Laura Palmer--the only dead girl ever to grace the cover of Esquire magazine while swathed in a plastic tarp--comes alive again today on movie screens across the country. Whether the "Twin Peaks" mania that once propelled her macabre fame can be revived as easily just a year after the innovative TV series died on ABC, is another matter entirely.
The buzz among industry insiders who have seen David Lynch's prequel, "Twin Peaks: Fire Walk With Me," is anything but harmonious: "a fascinating mess" is how one production executive described the film; "an unqualified disaster" was the majority opinion among other Hollywood executives and publicists. When the film screened at the Cannes Film Festival, the audience booed.
New Line Cinema, which paid $6 million for the North American distribution rights without ever seeing the film, has kept the movie from critics here in the United States, apparently hoping that the anticipation and curiosity of all those who religiously watched and analyzed "Twin Peaks" as a TV series will make for a boffo first weekend at the box office before the expected bad reviews scare anyone off.
Sandra Ruch, New Line's president of marketing, denied that the company is afraid of negative reviews. She insisted that New Line has opened films without screening them for critics before--most recently the last installment in the "Nightmare on Elm Street" series--and as a small independent film company battling the well-heeled major studios, New Line is forced to try unorthodox strategies to create a "must-see, event-like atmosphere" for its films. Ruch added that New Line has maintained a tight lid on the film as a part of a marketing plan designed to heighten the "mystery, mystique and element of surprise" that drove the "Twin Peaks" phenomenon in the first place.
"Peaks freaks," meanwhile, don't seem to give a hoot about marketing strategies or disgruntled movie critics. A survey of about 10 devoted fans of David Lynch and his TV show revealed that come Monday, they all will have plunked down their money for the chance to again enter that bizarre, murderous small-town forest primeval. Some of them twice.
"I've been counting the days for almost a month now," said Camile Brown of Long Beach, who added that she will see the film the minute she gets off work this evening. "I don't care very much about the bad publicity. I have every episode of the TV show on tape. I've cut and saved all the magazine articles. David Lynch's work shows the dark, mysterious side of life--subject matter that Hollywood is very reluctant to touch on, and even if it's not for everyone, I'm going to be there."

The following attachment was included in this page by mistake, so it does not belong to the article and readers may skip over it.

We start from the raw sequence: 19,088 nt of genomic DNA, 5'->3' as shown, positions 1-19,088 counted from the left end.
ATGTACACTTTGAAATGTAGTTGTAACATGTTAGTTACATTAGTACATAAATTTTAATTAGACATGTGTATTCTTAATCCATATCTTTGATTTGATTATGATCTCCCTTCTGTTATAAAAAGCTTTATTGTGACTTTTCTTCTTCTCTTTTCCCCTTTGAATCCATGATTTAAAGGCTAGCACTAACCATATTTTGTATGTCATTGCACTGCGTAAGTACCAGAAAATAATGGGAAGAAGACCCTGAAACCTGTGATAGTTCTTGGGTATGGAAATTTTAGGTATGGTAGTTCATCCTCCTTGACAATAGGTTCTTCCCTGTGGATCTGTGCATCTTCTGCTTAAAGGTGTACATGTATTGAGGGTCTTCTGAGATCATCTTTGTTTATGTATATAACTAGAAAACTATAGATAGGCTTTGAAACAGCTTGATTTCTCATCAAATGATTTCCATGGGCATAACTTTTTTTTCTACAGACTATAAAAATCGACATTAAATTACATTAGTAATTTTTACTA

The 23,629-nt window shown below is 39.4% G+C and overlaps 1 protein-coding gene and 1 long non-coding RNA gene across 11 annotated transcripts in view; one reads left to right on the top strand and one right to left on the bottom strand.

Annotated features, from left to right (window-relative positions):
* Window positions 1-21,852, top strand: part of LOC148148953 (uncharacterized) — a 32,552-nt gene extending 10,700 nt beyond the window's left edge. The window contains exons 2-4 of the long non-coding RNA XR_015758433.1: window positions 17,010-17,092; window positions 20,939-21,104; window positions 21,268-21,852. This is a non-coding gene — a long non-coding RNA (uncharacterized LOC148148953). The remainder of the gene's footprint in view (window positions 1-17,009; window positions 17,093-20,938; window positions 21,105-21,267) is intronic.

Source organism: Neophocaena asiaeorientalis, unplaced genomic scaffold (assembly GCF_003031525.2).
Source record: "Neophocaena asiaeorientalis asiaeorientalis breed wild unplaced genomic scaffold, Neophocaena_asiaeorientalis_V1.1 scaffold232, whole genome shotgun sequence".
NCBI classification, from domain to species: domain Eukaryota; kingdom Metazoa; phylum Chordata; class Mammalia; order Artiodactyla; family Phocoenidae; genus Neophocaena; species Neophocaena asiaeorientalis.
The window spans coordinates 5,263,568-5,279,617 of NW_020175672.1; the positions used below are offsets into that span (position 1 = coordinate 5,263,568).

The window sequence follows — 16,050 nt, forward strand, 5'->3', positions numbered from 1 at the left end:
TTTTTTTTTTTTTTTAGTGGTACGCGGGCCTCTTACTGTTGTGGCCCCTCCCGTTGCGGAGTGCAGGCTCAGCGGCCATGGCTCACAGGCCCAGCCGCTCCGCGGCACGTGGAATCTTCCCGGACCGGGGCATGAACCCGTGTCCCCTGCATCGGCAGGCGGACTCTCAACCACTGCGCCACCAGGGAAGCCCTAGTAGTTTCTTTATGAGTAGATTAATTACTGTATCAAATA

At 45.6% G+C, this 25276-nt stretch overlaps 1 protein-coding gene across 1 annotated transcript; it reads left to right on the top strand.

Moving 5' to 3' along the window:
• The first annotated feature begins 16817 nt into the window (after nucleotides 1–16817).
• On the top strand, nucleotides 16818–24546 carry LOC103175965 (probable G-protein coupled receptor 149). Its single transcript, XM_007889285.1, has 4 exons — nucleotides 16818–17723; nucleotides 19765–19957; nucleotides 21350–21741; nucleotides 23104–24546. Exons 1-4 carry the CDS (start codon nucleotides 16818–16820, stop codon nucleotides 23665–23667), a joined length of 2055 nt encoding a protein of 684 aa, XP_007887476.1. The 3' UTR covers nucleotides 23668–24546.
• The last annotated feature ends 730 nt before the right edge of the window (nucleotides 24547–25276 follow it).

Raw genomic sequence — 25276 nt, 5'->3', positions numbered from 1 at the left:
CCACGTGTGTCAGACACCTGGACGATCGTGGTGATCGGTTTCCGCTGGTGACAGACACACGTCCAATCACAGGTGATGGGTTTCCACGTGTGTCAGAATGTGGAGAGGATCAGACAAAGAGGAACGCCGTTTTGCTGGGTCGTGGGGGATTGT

"No word of mouth is going to stop us from going," said Mike Faneuff, who plans to attend the film this weekend with his wife, Jennifer. "We are both big enough fans of David Lynch and the show--it became a weekly obsession--that I think we both want to see what characters--alive or dead--made it to the film and what Lynch may have put in the film that was unacceptable or inappropriate for TV."
Jennifer Butler, a 23-year-old college student, already paid more than $1,000 earlier this month to fly from her home near Baltimore to attend a "Twin Peaks" festival in Snoqualmie, Wash., the town in which "Twin Peaks" was filmed. A few hundred other "Peaks" groupies showed up to dine with the stars of the film, sleep in the lodge made famous in the TV series and watch the American premiere of "Twin Peaks: Fire Walk With Me."
"I loved it, and I think if you are a Lynch fan, you'll love the movie," said Butler, who plans to see the film again tonight with her equally "Twin Peaks" obsessed 13-year-old sister. For the last episode of the TV series in June of last year, Butler and her sister flew here from Baltimore to attend a costume/grand farewell party at the Sportsman's Lodge in Encino. Butler dressed up as Albert Rosenfeld, the show's uppity FBI agent played by Miguel Ferrer; her sister came as "Eraserhead," the weird title character of Lynch's first film.
But even Butler cautioned that she doubted if the new film "will be what they call a hit. If you've never seen 'Twin Peaks' before, you might like the movie, but you won't love it. If you don't know who all these characters are before you go in, you probably will think the whole thing is pretty strange."
Critics who saw the film in Cannes echoed those sentiments. Variety, an industry trade daily, said: "Twin Peaks: Fire Walk With Me" is like an R-rated episode of the show that embodies both the pros and cons of the intriguingly offbeat program. A detailing of the final week in the life of the quasi-lengendary Laura Palmer, with plenty of digressions and artistic doodlings, as well as the occasional striking sequence, the picture will inevitably attract die-hard fans, but will be too weird and not very meaningful to general audiences."